When I took my son Nicholas to the Perran Sands Holiday Park on Cornwall’s north coast, on a balmy weekend in July, I was pretty sure it would be up his street.
Nicholas is four. He’s not fussy about hygiene and doesn’t care for comfort. Put him to bed, and half an hour later you’ll find him standing on his head or asleep in the sock drawer. The bottom line is, to Nicholas, normal life is strange; camping is natural.
Perran Sands near Perranporth — eight miles south of Newquay — is spectacularly situated amid the largest sand dune system in Cornwall: 1,600 acres of windswept ridges, topped with sedge and riddled with rabbit holes. We were there for some father-son bonding, and to sample Perran Sands’ new How To Be A Ranger course.
The first lesson in outdoor living, which we shared with two other families, was how to light a fire using a firesteel. We then used our fire to toast marshmallows, which proved popular with Nicholas.
Then we learned about water purification, in a way that led naturally to mugs of hot chocolate. Again, Nicholas was a fan.
The two of us enjoyed making bird-feeders out of string, Cheerios breakfast cereal and cut-up loo-rolls daubed with peanut butter. But, one of our fellow survivalists, eight-year-old Nelly, later discovered a more direct way to achieve the same result. She accidentally dropped her burger. Within seconds it had disappeared beneath a whirlwind of wings and snapping seagull beaks.
In the afternoon, we spent half an hour pondering a pond. I could, if required, now hold forth on the difference between damselflies and dragonflies — not to mention that between greater water boatmen and lesser water boatmen (although you might say that’s obvious).
Then our patient and well-informed Perran Sands ranger, Alice, took us on a leisurely nature trail. She pointed out the plants that were edible (dandelions) and the ones that we’d do better to avoid (spurge). Most crucially, we also learned that it’s a lot of fun to run very fast downhill through sand.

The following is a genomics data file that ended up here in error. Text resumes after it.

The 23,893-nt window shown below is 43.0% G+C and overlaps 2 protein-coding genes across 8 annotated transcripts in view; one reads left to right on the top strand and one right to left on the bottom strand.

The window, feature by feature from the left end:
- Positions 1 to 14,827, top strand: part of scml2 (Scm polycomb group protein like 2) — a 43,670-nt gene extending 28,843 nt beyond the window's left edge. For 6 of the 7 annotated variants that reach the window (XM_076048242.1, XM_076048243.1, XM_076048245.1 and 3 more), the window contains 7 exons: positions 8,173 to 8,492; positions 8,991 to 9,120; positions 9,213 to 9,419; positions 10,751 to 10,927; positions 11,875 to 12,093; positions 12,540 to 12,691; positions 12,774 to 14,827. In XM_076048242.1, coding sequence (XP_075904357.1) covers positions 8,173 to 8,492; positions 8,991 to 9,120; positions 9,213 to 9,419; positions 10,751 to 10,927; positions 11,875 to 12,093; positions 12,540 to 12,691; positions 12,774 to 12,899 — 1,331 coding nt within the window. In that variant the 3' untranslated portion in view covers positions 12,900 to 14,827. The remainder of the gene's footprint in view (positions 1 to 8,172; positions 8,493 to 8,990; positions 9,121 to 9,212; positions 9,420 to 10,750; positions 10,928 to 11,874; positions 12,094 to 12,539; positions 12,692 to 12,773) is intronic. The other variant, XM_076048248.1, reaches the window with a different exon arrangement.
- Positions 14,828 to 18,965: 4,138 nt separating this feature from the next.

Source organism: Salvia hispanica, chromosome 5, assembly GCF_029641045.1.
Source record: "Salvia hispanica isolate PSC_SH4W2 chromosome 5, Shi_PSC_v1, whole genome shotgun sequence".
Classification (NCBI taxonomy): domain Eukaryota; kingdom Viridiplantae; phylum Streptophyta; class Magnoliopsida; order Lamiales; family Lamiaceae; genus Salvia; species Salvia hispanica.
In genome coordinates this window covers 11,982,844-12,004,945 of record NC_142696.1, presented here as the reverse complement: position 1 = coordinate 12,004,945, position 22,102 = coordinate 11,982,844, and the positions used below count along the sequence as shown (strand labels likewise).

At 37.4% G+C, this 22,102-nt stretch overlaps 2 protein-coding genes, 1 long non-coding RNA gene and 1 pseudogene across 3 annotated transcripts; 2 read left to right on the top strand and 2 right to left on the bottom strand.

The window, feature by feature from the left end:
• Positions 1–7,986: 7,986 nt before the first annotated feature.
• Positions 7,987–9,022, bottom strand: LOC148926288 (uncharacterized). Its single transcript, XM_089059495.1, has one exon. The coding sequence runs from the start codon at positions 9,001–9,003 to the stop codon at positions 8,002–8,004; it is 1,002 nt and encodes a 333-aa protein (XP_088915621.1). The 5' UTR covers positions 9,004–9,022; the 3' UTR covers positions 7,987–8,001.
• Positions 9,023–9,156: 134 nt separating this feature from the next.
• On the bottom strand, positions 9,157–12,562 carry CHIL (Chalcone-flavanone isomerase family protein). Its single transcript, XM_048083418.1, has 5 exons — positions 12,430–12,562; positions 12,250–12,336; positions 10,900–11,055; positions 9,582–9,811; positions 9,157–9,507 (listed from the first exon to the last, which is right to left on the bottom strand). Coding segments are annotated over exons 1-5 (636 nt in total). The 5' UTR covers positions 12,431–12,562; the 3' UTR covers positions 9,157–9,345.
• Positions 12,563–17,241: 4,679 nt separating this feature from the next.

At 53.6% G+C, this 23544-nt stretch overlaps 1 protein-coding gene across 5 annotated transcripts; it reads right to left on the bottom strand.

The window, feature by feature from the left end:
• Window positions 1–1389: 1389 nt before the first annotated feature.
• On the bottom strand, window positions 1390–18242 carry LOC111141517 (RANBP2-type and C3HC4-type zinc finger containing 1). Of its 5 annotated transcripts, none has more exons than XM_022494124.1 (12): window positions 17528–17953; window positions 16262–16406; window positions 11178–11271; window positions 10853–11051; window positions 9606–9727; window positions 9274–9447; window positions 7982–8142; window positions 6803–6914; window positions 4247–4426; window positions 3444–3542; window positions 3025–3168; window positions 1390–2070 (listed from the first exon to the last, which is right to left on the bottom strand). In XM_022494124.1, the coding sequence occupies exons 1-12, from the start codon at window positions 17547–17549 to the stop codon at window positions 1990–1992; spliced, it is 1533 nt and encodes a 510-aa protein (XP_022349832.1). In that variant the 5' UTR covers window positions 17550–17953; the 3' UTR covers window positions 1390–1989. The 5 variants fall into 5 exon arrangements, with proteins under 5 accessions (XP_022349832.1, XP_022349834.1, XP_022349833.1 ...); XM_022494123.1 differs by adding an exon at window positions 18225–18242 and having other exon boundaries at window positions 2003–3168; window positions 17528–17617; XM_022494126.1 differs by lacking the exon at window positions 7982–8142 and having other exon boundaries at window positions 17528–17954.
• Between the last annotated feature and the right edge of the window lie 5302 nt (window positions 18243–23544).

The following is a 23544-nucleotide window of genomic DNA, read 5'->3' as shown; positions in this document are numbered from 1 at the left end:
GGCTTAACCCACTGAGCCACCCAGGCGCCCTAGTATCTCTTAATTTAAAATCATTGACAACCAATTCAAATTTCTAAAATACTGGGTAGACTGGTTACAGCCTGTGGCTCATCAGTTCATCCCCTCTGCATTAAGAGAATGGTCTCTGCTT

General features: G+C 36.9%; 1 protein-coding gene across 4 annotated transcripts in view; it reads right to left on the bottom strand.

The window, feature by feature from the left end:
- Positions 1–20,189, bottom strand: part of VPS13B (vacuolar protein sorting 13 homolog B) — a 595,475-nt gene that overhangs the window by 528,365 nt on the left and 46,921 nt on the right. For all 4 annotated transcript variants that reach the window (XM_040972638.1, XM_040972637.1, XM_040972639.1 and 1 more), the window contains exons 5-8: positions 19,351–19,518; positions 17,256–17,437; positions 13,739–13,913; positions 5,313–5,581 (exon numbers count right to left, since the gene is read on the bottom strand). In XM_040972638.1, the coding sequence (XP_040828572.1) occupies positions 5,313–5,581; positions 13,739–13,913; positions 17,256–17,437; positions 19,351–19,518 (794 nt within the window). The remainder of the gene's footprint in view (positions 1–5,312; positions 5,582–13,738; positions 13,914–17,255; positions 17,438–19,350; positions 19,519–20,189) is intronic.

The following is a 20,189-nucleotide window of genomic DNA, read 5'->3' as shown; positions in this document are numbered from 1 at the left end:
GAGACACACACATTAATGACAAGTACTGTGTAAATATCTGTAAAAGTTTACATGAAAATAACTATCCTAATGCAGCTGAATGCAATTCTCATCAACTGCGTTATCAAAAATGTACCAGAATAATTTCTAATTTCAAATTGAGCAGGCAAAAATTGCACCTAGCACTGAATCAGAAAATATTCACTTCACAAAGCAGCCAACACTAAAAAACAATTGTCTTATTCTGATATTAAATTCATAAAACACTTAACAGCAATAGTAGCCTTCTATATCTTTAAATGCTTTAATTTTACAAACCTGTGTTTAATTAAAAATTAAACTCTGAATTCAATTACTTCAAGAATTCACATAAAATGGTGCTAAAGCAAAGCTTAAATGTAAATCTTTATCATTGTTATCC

That took us by natural degrees to the Oratory of St Piran, a ruined chapel.
St Piran is one of Cornwall’s patron saints. He was the 5th-century priest who so aggravated the Irish, by relentlessly performing miracles, that they tied a millstone round his neck and threw him into the sea.
Happily the millstone floated and Piran surfed to the Cornish coast. Or so legend has it.
Among all the lessons in foraging and shelter-building, Nicholas and I found time to frolic, Piran-like, amid the waves. The beach at Perran Sands is superb, stretching for miles. Jean-Paul Sartre may have defined hell as ‘other people’, but he clearly wasn’t a family man. For children, as anyone who has them will tell you, happiness is other children. And that’s something Perran Sands offers in abundance.
Keep it to yourself, but this means that, from time to time, parents can put their feet up and enjoy a pint — keeping a lazy eye on their offspring, as they romp freely with other children who, five minutes earlier, hadn’t even met.
I should confess, in the interests of full disclosure, that our experience of camping was on the ‘glamping’ side. Our accommodation was a Geo Dome — three connected canvas domes, luxuriously equipped with comfortable beds, a fridge and a stove. There was even a TV.
Nicholas approved. When he woke up on the morning of our departure, his face still grimy from last night’s campfire, the first thing he said was: ‘Daddy, can we go camping?’